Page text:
The course is taught over 2 years and covers a range of topic areas. Final assessment consists of three written papers, all of which are taken at the end of the second year of the course. Topics studied are:
Content of Socialisation, culture and identity
In this topic we introduce you to the key themes of socialisation, culture and identity and develop these themes through the context of one of three options either: Families and relationships, Youth subcultures or Media. These options develop skills that enable you to focus on your personal identity, roles and responsibilities within society and develop a lifelong interest in social issues.
As the name suggests the unit focuses on youth as an important period in the socialisation process when individuals are developing a sense of identity within their peer groups. It allows learners to explore different types of youth subcultures and the roles they may play in society.
Research methods and researching social inequalities
In this section, you are introduced to a range of methods and sources of data as well as the factors influencing the design of sociological research and the relationship between theory and methods. You are encouraged to consider the practical, ethical and theoretical issues arising in sociological research and to apply knowledge of research methods to the particular context of social inequalities.
Understanding social inequalities
Within this section you will have the opportunity to develop knowledge and understanding of contemporary patterns and trends of social inequality. You are able to engage in theoretical debate, explore conceptual issues and develop skills of analysis and evaluation of sociological research and evidence.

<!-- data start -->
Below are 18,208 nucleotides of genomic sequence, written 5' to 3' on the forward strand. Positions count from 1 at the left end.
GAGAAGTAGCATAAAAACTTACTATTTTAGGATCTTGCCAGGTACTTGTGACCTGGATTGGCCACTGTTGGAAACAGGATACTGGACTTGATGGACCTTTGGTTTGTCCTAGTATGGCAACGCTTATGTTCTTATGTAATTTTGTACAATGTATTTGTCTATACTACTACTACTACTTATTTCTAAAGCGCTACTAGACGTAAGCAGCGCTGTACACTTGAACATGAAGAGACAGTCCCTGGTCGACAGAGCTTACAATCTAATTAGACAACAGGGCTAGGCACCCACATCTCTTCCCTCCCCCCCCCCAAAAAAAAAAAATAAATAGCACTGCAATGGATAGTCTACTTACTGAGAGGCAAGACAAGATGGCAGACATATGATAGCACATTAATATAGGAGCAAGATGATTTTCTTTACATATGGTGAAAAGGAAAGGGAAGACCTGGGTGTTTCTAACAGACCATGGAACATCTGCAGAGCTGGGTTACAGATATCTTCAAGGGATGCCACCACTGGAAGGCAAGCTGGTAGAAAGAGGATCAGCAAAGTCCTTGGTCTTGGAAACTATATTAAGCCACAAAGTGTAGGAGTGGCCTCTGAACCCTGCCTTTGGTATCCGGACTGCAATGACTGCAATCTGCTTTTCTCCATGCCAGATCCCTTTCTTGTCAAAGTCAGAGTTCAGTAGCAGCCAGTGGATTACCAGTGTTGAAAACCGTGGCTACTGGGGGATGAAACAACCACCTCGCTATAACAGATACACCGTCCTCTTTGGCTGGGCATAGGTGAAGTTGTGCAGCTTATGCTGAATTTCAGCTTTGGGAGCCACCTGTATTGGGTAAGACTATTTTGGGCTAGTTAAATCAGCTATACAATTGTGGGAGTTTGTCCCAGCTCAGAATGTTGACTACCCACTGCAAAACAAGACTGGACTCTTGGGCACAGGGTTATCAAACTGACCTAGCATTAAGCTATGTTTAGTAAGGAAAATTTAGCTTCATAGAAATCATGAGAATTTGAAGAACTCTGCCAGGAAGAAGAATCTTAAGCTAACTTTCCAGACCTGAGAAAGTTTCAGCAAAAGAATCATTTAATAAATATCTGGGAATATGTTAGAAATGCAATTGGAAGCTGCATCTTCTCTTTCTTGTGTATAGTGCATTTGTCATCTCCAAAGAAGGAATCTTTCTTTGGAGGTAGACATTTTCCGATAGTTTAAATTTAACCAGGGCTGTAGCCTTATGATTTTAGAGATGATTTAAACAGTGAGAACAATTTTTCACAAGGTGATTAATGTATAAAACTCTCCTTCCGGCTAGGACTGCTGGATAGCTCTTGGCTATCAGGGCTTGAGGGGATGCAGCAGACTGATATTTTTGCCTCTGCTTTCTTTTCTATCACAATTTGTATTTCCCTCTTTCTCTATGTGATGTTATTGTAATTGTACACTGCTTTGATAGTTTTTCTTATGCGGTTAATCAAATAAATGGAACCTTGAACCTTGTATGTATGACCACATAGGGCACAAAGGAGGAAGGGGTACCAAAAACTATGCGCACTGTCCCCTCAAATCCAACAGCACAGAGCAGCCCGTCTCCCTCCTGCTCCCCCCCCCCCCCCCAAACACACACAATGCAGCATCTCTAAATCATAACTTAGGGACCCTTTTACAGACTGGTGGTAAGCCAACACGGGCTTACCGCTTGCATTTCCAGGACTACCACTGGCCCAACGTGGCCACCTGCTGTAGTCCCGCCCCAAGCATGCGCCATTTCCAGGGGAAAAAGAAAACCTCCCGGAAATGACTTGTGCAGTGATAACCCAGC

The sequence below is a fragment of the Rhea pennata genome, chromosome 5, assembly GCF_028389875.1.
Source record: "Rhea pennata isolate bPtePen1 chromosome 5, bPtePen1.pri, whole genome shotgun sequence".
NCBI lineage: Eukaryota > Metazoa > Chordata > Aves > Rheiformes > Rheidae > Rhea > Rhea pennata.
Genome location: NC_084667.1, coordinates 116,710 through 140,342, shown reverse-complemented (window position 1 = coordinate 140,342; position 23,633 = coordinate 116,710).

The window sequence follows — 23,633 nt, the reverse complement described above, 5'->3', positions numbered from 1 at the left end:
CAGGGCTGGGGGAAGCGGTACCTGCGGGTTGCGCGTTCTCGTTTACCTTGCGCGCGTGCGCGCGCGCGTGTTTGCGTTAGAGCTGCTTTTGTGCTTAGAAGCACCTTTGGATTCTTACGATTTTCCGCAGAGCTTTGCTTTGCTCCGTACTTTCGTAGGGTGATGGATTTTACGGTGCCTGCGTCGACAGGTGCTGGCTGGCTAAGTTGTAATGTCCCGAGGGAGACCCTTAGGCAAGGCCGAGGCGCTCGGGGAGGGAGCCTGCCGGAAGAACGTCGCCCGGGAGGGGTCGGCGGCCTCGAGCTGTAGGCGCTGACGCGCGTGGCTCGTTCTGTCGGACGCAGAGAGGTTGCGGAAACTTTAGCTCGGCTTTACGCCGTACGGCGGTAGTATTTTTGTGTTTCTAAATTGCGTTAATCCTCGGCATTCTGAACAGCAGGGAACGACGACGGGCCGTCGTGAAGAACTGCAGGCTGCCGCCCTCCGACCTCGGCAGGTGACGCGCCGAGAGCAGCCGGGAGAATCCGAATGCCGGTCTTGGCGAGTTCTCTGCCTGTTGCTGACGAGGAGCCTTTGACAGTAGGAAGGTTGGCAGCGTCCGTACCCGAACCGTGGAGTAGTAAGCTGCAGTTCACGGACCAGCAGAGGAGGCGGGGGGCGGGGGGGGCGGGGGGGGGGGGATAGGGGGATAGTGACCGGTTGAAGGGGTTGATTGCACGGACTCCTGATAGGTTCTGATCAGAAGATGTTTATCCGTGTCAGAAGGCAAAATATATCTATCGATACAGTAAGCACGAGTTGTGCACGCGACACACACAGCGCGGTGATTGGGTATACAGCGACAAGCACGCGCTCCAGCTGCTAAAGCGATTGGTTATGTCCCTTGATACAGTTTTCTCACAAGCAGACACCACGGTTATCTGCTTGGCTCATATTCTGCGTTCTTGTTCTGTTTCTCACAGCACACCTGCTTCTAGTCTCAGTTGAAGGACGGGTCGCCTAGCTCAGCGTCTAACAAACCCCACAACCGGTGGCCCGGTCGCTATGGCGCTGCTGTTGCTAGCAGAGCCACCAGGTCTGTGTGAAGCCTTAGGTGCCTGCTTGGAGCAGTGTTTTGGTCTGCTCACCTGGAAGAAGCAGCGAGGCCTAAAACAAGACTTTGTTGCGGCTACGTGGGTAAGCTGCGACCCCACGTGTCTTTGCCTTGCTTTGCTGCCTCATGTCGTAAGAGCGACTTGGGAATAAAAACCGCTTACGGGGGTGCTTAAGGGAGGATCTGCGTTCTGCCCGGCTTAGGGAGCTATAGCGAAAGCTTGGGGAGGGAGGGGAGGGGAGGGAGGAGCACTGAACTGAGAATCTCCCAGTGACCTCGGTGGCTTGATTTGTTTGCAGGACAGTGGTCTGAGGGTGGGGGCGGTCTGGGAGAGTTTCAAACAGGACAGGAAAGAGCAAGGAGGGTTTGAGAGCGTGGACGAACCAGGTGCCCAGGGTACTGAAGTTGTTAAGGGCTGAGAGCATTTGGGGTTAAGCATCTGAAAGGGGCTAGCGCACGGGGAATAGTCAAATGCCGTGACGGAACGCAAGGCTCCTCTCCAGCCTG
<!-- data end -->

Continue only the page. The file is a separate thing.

We expect students to achieve 5 good GCSEs at 5-9 with at least a grade 6 in English. If students are able to achieve these standards they will be considered for the course.
Sociology is an extremely useful subject for a wide range of career opportunities, some of the most popular include: Community Worker, Housing Manager, Health Care Worker, International Development Worker, Journalist, Lecturer, Market Researcher, Personnel Manager, Police Constable, Prison Governor, Probation Officer, Public Sector Administrator, Social Researcher, Social Worker, Teacher, Welfare Advice Worker.
Many Prince William School students go on to study Sociology at university. Sociology can be taken as a single honours degree or combined with other subjects. Sociology is also useful in many other careers as it develops transferable skills which are useful in a variety of jobs and professions.
- Revision sessions are provided during lesson time before examinations
- Revision guides are available to purchase from bookshops (online and high street)
- Additional materials and past papers with mark schemes are made available to students through Prince William School shared drives